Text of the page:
Rory McGrellis Staff Photo

Rory McGrellis

Content Writer
Published: 21/06/2024
pink piggy bank savings icon

Average savings rates rise across various sectors, widening the gap with ISA counterparts.


Rates across the savings market observed month-on-month increases, while ISAs experienced a noticeable drop in average returns, according to data from the Moneyfacts UK Savings Trends Treasury Report.

Average rates for a one-year fixed bond increased for the first time since October 2023, reaching 4.59% and marking an end to a seven-month stint of back-to-back cuts. Likewise, longer-term bonds rose by 0.01 percentage points since last month.

Meanwhile, average rates for one-year fixed ISAs fell to 4.40% from 4.42% in May 2024. The same month-on-month drop applies to longer-term ISAs, which now stand at 4.04%, leaving both categories with the lowest average returns since June 2023.


Why are ISA rates falling?

With the effects of the ISA season winding down, demand in the sector has subsided, as a result some providers have reduced rates.

In the easy access sector, for instance, average rates dropped to their lowest point since February 2024 from 3.34% to 3.31%.

As Rachel Springall, Finance Expert at Moneyfacts, explains, this was “before the ISA season got into full swing”, suggesting that rates may have simply returned to pre-season levels.

This being said, with many leading ISAs still offering rates over 5.00% AER, there are plenty of competitive options if you’re looking for a tax-free wrapper on your cash.


Why are shorter-term accounts still outperforming longer-term bonds?

With shorter-term bonds continuing to pay greater returns compared to longer-term accounts, it’s clear that providers are remaining cautious over future economic stability.

“Fixed rates have been rising due to volatile swap rates and lesser expectations of an imminent cut to the Bank of England base rate,” explained Springall.

The base rate has remained at a 16-year high of 5.25% since August 2023, and now isn’t expected to be cut until later this year. While providers may therefore feel confident in raising interest on one-year fixed accounts, the current market seems less certain about demand for longer three- and five-year products.

Springall also noted that challenger banks were “notably active in this sector throughout May” which would explain the recent uptick in short-term average rates as providers try to remain competitive and “entice deposits”.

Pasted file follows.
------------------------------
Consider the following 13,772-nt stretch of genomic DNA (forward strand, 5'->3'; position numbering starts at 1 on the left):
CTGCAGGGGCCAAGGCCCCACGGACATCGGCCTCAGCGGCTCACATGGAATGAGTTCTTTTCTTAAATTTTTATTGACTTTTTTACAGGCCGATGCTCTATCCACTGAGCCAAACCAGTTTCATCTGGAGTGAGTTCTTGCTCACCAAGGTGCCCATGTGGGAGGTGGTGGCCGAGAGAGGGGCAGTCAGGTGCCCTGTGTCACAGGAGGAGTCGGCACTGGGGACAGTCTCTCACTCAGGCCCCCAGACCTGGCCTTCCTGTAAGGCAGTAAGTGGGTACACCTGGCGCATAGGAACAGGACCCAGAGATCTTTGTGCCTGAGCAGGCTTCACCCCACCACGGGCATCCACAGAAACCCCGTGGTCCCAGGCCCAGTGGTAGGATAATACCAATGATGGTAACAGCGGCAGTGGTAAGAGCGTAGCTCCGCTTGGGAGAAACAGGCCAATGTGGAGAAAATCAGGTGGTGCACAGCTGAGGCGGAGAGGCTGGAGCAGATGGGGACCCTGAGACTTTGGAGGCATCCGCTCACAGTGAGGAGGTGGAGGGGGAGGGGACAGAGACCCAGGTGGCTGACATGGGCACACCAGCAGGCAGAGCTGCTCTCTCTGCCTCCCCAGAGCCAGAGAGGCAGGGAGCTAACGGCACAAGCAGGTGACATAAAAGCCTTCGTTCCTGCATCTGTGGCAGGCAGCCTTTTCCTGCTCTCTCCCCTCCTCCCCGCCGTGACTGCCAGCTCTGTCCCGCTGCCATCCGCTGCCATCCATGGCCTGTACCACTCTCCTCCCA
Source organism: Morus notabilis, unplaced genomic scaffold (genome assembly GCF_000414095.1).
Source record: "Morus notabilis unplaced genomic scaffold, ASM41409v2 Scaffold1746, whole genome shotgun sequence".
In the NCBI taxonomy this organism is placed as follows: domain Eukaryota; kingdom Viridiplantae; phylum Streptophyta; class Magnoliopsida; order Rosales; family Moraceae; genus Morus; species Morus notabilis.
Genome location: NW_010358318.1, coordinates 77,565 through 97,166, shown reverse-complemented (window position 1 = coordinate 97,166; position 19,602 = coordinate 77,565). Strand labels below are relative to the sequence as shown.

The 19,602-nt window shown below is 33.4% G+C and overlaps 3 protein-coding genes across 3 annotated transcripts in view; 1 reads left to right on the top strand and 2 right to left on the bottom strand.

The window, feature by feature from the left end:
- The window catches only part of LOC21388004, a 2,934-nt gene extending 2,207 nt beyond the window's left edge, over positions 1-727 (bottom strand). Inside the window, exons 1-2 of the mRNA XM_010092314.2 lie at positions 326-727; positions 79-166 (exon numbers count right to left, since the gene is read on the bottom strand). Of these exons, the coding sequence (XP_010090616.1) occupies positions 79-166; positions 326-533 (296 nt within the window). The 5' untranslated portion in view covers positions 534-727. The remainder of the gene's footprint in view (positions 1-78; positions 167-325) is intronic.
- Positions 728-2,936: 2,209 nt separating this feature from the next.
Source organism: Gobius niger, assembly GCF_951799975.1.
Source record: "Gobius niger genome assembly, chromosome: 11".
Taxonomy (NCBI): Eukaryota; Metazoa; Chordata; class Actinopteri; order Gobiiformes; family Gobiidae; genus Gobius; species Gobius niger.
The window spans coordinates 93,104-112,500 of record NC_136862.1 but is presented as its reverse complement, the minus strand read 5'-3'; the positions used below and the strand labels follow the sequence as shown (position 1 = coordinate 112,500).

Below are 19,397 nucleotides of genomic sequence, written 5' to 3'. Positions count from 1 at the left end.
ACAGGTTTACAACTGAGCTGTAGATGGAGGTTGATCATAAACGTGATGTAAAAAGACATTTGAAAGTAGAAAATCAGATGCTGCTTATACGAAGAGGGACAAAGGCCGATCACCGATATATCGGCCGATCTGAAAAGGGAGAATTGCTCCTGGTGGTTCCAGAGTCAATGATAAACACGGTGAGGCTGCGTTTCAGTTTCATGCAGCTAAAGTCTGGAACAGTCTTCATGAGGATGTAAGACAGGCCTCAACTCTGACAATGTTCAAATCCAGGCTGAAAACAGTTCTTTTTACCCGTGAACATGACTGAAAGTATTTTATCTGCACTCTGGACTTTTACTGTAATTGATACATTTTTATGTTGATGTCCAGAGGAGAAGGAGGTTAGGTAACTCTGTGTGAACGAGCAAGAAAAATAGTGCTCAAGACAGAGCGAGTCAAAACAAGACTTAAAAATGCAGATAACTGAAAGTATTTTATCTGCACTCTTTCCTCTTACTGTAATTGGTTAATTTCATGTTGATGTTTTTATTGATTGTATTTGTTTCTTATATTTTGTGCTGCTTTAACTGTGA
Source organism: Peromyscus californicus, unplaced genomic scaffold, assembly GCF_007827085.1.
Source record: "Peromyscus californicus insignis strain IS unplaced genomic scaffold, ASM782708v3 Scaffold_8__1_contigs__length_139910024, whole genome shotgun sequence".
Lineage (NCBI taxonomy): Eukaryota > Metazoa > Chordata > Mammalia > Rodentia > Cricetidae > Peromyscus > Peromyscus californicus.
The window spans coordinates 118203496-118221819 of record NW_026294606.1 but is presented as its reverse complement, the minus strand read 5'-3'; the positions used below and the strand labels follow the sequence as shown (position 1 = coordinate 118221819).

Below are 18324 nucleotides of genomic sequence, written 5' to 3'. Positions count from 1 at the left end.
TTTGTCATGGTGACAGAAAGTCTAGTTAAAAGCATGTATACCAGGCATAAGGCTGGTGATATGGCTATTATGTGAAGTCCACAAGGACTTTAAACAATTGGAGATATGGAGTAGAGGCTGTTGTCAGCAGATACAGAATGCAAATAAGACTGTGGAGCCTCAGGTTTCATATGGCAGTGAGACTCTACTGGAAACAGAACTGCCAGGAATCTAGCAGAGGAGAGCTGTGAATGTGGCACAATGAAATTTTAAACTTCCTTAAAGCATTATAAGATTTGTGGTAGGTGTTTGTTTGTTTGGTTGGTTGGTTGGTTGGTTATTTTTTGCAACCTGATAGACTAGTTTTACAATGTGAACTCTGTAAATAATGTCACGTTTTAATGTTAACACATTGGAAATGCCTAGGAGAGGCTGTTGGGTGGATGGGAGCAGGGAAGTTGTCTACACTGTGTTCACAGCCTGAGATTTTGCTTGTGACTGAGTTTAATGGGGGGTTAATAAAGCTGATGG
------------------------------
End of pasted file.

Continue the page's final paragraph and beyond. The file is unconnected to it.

“It is widely anticipated that interest rates will come down in the future, so savers will need to decide whether now is the time to lock into a longer-term fixed bond instead,” she continued.


More choice for savers

While savers may be disheartened to learn about declining ISA rates, there is still reason to be pleased as product choices rise.

The combined number of savings accounts and ISAs saw a month-on-month rise to 1,973 deals, the highest count since October 2023.

Despite the drop in average rates, the choice of ISAs alone saw a significant increase. The number of accounts available on the market now sits at 553 for this month, a rise from 511 back in June 2023 and the highest count since Moneyfacts’ electronic records began back in February 2007.

With many of these new accounts coming from a wide array of different providers, Springall urged savers to consider unfamiliar names.

“Those savers unfamiliar with the brands that sit in the top rate tables should keep in mind that, when protected by the Financial Services Compensation Scheme (FSCS), they would have the same level of protection as a well-known high street bank.

“Savers would be wise to review and switch their accounts regularly if they want to chase down the best rates,” Springall added.

Compare savings and ISA rates

Our savings charts and ISA charts are regularly updated to show the best rates on the market.

You can also view our weekly savings and ISA roundups for more information on accounts offering top rates.


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